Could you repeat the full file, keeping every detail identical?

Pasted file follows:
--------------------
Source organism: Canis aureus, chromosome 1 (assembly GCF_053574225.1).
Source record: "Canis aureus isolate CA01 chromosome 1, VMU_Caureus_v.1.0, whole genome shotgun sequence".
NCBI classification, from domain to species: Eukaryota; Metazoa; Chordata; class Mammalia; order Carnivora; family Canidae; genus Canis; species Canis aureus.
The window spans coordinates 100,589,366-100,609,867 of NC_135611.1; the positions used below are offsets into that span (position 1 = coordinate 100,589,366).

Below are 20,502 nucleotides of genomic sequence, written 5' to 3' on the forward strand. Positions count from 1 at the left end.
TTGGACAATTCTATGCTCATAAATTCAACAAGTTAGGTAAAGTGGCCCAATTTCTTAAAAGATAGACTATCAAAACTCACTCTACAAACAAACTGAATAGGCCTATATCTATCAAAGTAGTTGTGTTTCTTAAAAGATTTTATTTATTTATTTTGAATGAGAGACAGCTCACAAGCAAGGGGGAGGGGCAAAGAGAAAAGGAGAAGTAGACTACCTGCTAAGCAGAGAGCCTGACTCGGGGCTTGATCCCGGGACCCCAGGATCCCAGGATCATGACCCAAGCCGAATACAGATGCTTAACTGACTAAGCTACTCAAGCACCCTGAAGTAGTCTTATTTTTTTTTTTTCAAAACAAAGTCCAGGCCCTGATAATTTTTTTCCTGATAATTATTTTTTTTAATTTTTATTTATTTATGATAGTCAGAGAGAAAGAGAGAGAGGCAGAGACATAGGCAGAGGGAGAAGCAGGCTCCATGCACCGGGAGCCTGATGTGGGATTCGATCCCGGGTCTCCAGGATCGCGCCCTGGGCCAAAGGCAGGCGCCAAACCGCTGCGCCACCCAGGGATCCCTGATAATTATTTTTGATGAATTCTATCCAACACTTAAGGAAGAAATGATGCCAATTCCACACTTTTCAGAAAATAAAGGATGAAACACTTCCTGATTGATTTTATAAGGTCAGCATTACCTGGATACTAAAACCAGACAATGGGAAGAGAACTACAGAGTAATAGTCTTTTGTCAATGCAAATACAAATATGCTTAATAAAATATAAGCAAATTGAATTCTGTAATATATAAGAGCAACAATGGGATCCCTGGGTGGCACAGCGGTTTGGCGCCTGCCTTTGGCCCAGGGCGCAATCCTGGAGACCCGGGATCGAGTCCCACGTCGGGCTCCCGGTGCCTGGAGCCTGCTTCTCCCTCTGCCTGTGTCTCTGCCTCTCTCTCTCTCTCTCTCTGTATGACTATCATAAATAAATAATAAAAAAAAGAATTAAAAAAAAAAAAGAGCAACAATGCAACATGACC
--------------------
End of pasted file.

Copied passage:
Source organism: Canis aureus, chromosome 1 (assembly GCF_053574225.1).
Source record: "Canis aureus isolate CA01 chromosome 1, VMU_Caureus_v.1.0, whole genome shotgun sequence".
NCBI classification, from domain to species: Eukaryota; Metazoa; Chordata; class Mammalia; order Carnivora; family Canidae; genus Canis; species Canis aureus.
The window spans coordinates 100,589,366-100,609,867 of NC_135611.1; the positions used below are offsets into that span (position 1 = coordinate 100,589,366).

Below are 20,502 nucleotides of genomic sequence, written 5' to 3' on the forward strand. Positions count from 1 at the left end.
TTGGACAATTCTATGCTCATAAATTCAACAAGTTAGGTAAAGTGGCCCAATTTCTTAAAAGATAGACTATCAAAACTCACTCTACAAACAAACTGAATAGGCCTATATCTATCAAAGTAGTTGTGTTTCTTAAAAGATTTTATTTATTTATTTTGAATGAGAGACAGCTCACAAGCAAGGGGGAGGGGCAAAGAGAAAAGGAGAAGTAGACTACCTGCTAAGCAGAGAGCCTGACTCGGGGCTTGATCCCGGGACCCCAGGATCCCAGGATCATGACCCAAGCCGAATACAGATGCTTAACTGACTAAGCTACTCAAGCACCCTGAAGTAGTCTTATTTTTTTTTTTTCAAAACAAAGTCCAGGCCCTGATAATTTTTTTCCTGATAATTATTTTTTTTAATTTTTATTTATTTATGATAGTCAGAGAGAAAGAGAGAGAGGCAGAGACATAGGCAGAGGGAGAAGCAGGCTCCATGCACCGGGAGCCTGATGTGGGATTCGATCCCGGGTCTCCAGGATCGCGCCCTGGGCCAAAGGCAGGCGCCAAACCGCTGCGCCACCCAGGGATCCCTGATAATTATTTTTGATGAATTCTATCCAACACTTAAGGAAGAAATGATGCCAATTCCACACTTTTCAGAAAATAAAGGATGAAACACTTCCTGATTGATTTTATAAGGTCAGCATTACCTGGATACTAAAACCAGACAATGGGAAGAGAACTACAGAGTAATAGTCTTTTGTCAATGCAAATACAAATATGCTTAATAAAATATAAGCAAATTGAATTCTGTAATATATAAGAGCAACAATGGGATCCCTGGGTGGCACAGCGGTTTGGCGCCTGCCTTTGGCCCAGGGCGCAATCCTGGAGACCCGGGATCGAGTCCCACGTCGGGCTCCCGGTGCCTGGAGCCTGCTTCTCCCTCTGCCTGTGTCTCTGCCTCTCTCTCTCTCTCTCTCTGTATGACTATCATAAATAAATAATAAAAAAAAGAATTAAAAAAAAAAAAGAGCAACAATGCAACATGACC